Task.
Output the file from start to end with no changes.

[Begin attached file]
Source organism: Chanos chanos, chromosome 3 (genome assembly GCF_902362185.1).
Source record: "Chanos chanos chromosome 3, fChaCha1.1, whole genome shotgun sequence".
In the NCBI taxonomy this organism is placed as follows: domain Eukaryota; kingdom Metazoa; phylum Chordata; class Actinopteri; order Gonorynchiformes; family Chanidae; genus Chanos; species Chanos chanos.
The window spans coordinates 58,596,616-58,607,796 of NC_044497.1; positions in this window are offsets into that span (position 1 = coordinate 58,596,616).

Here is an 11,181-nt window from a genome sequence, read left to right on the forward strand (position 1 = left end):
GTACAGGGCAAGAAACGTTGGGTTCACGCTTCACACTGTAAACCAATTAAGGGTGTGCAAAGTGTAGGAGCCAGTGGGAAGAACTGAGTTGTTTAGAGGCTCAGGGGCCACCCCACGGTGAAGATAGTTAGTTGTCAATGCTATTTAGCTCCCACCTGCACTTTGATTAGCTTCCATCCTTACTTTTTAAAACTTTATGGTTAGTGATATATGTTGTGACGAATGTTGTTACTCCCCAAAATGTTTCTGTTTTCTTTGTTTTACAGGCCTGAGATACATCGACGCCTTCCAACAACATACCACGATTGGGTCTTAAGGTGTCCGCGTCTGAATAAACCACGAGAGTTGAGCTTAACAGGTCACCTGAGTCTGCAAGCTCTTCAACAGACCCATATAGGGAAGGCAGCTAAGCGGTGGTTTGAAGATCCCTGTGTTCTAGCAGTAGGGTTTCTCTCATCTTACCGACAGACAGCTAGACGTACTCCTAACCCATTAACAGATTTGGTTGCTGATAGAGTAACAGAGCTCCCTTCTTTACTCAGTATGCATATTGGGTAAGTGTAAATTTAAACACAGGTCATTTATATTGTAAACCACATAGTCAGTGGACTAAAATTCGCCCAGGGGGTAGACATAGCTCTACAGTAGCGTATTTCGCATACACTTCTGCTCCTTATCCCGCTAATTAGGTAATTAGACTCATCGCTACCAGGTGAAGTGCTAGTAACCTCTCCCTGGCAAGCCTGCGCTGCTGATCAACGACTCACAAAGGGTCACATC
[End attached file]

Source organism: Chanos chanos, chromosome 3 (genome assembly GCF_902362185.1).
Source record: "Chanos chanos chromosome 3, fChaCha1.1, whole genome shotgun sequence".
In the NCBI taxonomy this organism is placed as follows: domain Eukaryota; kingdom Metazoa; phylum Chordata; class Actinopteri; order Gonorynchiformes; family Chanidae; genus Chanos; species Chanos chanos.
The window spans coordinates 58,596,616-58,607,796 of NC_044497.1; positions in this window are offsets into that span (position 1 = coordinate 58,596,616).

Here is an 11,181-nt window from a genome sequence, read left to right on the forward strand (position 1 = left end):
GTACAGGGCAAGAAACGTTGGGTTCACGCTTCACACTGTAAACCAATTAAGGGTGTGCAAAGTGTAGGAGCCAGTGGGAAGAACTGAGTTGTTTAGAGGCTCAGGGGCCACCCCACGGTGAAGATAGTTAGTTGTCAATGCTATTTAGCTCCCACCTGCACTTTGATTAGCTTCCATCCTTACTTTTTAAAACTTTATGGTTAGTGATATATGTTGTGACGAATGTTGTTACTCCCCAAAATGTTTCTGTTTTCTTTGTTTTACAGGCCTGAGATACATCGACGCCTTCCAACAACATACCACGATTGGGTCTTAAGGTGTCCGCGTCTGAATAAACCACGAGAGTTGAGCTTAACAGGTCACCTGAGTCTGCAAGCTCTTCAACAGACCCATATAGGGAAGGCAGCTAAGCGGTGGTTTGAAGATCCCTGTGTTCTAGCAGTAGGGTTTCTCTCATCTTACCGACAGACAGCTAGACGTACTCCTAACCCATTAACAGATTTGGTTGCTGATAGAGTAACAGAGCTCCCTTCTTTACTCAGTATGCATATTGGGTAAGTGTAAATTTAAACACAGGTCATTTATATTGTAAACCACATAGTCAGTGGACTAAAATTCGCCCAGGGGGTAGACATAGCTCTACAGTAGCGTATTTCGCATACACTTCTGCTCCTTATCCCGCTAATTAGGTAATTAGACTCATCGCTACCAGGTGAAGTGCTAGTAACCTCTCCCTGGCAAGCCTGCGCTGCTGATCAACGACTCACAAAGGGTCACATC